TV & Movies

Rob Riggle's 1 Season 'SNL' Tenure Left Him Not Knowing 'What Was Funny Anymore'

For many comedians, Saturday Night Live is a dream job. When Rob Riggle landed a part on the cast, he had recently left behind a very different life. However, his new career almost seemed like it was over before it began. After a single season, he was back to searching for work. He says the experience was so overwhelming that it left him unsure about comedy altogether. 

Who is Rob Riggle?

According to The Daily Beast, Riggle was 34 when he started his life as a comedian. But he hadn’t been trying to break into show business for very long. His years before then were focused on something much more serious. He was a Marine for 15 years.

Although Riggle flew helicopters in the military, it was when he retired and tried his hand at stand-up that he really got scared. 

“I went up there and my adrenaline was going so hard,” he said. “I could feel the pulse in my neck. And I’m not being melodramatic but there was a buzz in my head and I couldn’t feel my fingertips. It was like a car wreck-type adrenaline rush.”

Despite his terror, he clearly made the right choice in pursuing comedy. He left the Marines at the end of 2002, and by 2004, he landed one of the most highly coveted jobs in comedy: a member of the cast of SNL

Unfortunately, it didn’t last very long. 

Rob Riggle was on one season on ‘SNL’

Best Life reports that Riggle was the only new member of the 15-person cast that season, and it was a lot for him to tackle.

“This is the first showbiz gig I ever got so it’s overwhelming to begin with,” he said. “It’s an unbelievable pace and pressure and I got to a point where I didn’t even know what was funny anymore by the end of the season.”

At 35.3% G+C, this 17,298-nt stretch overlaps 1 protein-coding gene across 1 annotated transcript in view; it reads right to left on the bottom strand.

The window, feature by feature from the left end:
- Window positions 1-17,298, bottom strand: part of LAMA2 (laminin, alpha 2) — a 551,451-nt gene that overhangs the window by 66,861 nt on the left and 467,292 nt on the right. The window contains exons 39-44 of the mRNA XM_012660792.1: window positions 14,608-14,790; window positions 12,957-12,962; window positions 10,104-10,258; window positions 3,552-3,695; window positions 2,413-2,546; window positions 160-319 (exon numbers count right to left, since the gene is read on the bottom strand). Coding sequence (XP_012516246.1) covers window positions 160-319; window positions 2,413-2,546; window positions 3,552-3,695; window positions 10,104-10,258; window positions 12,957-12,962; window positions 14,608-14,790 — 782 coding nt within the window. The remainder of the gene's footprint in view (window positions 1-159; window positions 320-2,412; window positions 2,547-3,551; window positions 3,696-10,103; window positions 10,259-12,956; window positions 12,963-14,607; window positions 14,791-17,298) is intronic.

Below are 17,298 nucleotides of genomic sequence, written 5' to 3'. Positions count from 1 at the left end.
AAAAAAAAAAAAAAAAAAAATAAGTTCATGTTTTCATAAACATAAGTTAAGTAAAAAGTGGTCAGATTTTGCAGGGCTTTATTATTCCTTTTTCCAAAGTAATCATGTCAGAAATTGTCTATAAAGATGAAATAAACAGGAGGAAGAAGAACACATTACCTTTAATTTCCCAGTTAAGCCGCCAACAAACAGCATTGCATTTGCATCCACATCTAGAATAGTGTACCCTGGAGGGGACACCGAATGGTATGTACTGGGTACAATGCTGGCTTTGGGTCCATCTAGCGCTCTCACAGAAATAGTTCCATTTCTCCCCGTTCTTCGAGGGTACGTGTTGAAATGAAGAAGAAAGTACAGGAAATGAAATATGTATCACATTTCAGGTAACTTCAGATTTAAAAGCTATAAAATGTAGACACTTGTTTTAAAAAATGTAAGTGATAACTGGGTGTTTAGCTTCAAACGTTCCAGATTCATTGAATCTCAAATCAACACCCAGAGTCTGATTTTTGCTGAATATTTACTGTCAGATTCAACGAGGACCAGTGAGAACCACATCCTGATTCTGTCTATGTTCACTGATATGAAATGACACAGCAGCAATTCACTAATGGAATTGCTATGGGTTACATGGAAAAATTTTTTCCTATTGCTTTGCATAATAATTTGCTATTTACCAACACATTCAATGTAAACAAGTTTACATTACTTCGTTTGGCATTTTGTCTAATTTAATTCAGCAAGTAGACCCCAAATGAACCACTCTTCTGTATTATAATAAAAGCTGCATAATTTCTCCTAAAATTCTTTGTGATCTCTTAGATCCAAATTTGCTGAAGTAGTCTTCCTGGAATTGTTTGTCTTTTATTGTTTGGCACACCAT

That season of SNL wasn’t as successful as most years, and he was fired by the end of the season. Riggle doesn’t have much to say about the disappointing end to his time on the famous comedy sketch show. He has hinted that behind the scenes, the set may be somewhat “dysfunctional.”

Fortunately, he managed to bounce back from the early blow to his career. 

“In Hollywood, you eat what you kill.”

Riggle realized early on that working in show business required a different kind of effort.

“When I was in the Marines I used to get paid on the first and the 15th of every month and I could count on that,” he said in an interview with Page Six. “And in Hollywood, you eat what you kill. I get paid on how much I’m out there hustling and how much work I’m finding.”

After leaving SNL, he worked hard to find more work in comedy. He struggled, and he was seriously considering going back to active duty in the Marines when he landed another big job in 2006. This time, he was a  correspondent for The Daily Show

He made a name for himself and went on to get parts in big projects such as The Hangover, 22 Jump Street, and Modern Family. Most recently, he’s been hosting a game show series about miniature golf called Holey Moley

When Riggle started a new career as a comedian, his quick success was followed by swift disappointment. However, he managed to overcome this setback. These days, it’s clear he’s figured out what’s funny again. 

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